3. Adjust your expectations.
When we took Jack to Europe, we somehow expected to travel the same way we always had–hopping around a lot, plenty of time in a rental car, eating out every meal, and exploring all day.
That was cute of us.
The fact of the matter is, when you have a baby who doesn’t nap well in a stroller, you can’t go all day. And even when he does nap in a stroller, it’s not as good a nap as it would be in a crib. He still took 2 naps a day at that point, and we needed to account for that, which we didn’t.
If I could go back in time, we’d spend a long time in 1 or 2 places, rather than bouncing around.
We’d build in rest breaks during his nap time, or plan for some people to enjoy a specific activity while the less interested member of the party stayed back during that naptime.
We learned this lesson the hard way–falling asleep on tables, and throwing up at night from sheer exhaustion. That was unfair to Jack, and just dumb of us.
Don’t be like me; learn from me.
There are never too many, or too much variety, of snacks. Take them everywhere. They’ll save you on the plane, in the car, on a train, in the stroller, at a restaurant, at the park. Everywhere.
But DON’T feel like you need to pack them all from your house! Remember, there are grocery stores where you’re going. Take what you need, plus a little reserve, and buy the rest there.
The same advice goes for diapers. Why waste precious suitcase space and weight when you can take what you need and then buy there?
5. Arrange to rent baby gear, not take it!
Seriously, take what you need for travel only. Toys to get you through a flight or long car ride? You bet! A must-have stuffed animal or book? Obviously.
But nothing more!
Going on a mountain vacation where there will be lots of hiking? Baby-wearing backpacks and jogging strollers are HUGE and take up so much space! Who wants to pack for that?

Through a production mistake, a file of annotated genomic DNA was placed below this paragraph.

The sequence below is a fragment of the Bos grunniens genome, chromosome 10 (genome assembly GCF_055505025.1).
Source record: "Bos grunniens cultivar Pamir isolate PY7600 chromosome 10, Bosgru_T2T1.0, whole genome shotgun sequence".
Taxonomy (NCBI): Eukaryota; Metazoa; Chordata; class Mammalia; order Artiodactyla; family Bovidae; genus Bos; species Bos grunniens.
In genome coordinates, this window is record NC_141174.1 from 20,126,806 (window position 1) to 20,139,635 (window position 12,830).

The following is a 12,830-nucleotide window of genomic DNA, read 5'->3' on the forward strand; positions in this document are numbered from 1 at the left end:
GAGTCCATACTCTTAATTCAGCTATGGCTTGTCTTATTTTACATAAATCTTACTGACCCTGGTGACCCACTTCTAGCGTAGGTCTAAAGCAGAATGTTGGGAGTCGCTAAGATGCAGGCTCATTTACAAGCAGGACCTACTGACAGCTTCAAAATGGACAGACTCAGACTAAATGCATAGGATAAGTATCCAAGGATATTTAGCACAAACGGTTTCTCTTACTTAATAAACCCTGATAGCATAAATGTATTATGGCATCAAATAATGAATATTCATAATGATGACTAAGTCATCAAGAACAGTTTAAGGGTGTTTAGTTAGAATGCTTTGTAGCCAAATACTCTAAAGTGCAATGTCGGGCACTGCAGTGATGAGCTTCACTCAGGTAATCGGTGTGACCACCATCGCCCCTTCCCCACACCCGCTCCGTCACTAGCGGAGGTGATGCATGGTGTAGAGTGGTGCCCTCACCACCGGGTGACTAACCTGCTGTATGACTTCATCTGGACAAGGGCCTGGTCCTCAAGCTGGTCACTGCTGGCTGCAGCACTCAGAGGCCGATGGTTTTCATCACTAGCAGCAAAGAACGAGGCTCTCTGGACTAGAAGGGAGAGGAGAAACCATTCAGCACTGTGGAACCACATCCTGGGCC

Taking a simple vacation? Great! You still need a lot of sh*t for a little one. A crib, monitor, sound machine, toys, books, high chair, caresat, and maybe more. If you have a really little one, you might need things like a bathtub.
On our recent ski trip, we decided to try out a new baby gear rental company that had recently reached out to me for a quote about places to play in Atlanta.
Babyquip is sort of the like the Uber of baby gear rental.
Rather than only existing in a limited number of areas (like most gear rental companies), they have individual contractors who rent baby and toddler gear.
This structure allows BabyQuip to exist in far more locations, and is probably the reason that they’re expanding rapidly since they opened just a few years ago.
Right now, they’re located across North America, and as long as I have a little in tow, I will never travel without renting from them again.
We arrived at our ski condo in Park City, I opened the door, and Jack instantly ran to the push toy. Once he realized there was a whole box of other toys, he sat down in his toddler-sized tailgate chair and got to playing. He was in Heaven.
And I was in Heaven too.
I walked into his bedroom to find a full-size crib with a thick, comfy mattress, meaning he would sleep well each night (an experience we rarely have when he sleeps in a pack-n-play). They’d also already setup a monitor, sound machine, and humidifier, important at such high altitudes.
6. Stick to your schedule!
Is your child on a sleep or nap schedule at home? If so, do your best to stick to it while traveling. Overtired littles don’t sleep as well, so one bad day can throw you off for many days to come.
I learned this one the hard way when Jack threw up 3 different nights on our Europe trip. Remember that Jack projectile vomiting in Europe thing I mentioned? That boy needed his schedule!
And if that means you have to go to 5pm dinners, well . . . at least you’ll beat the rush.
Remember tip #3. Adjusting your expectations is key! Sorry, parents, but this is not the same trip you’d have taken pre-baby.
But that doesn’t mean it can’t be amazing!
What’s your biggest tip for traveling with a toddler? Share with it in the comments below, so we can all learn more about baby travel!
Katy Huie Harrison, PhD, is an author, mom, recurrent miscarriage survivor, & owner of Undefining Motherhood. She lives in Atlanta with her husband (affectionately known on the internet as “Husband,”) son (Jack), and dog (Charlotte). She believes our society puts too many expectations on women that make womanhood and motherhood restrictive. Her goal is to shift the paradigm about what it means to be a woman and mother, giving all women a greater sense of agency over their own lives. You can find Katy and her work featured in places like CNN’s Headline News, Romper, Scary Mommy, Demeter Press’s Motherhood and Social Exclusion, & more.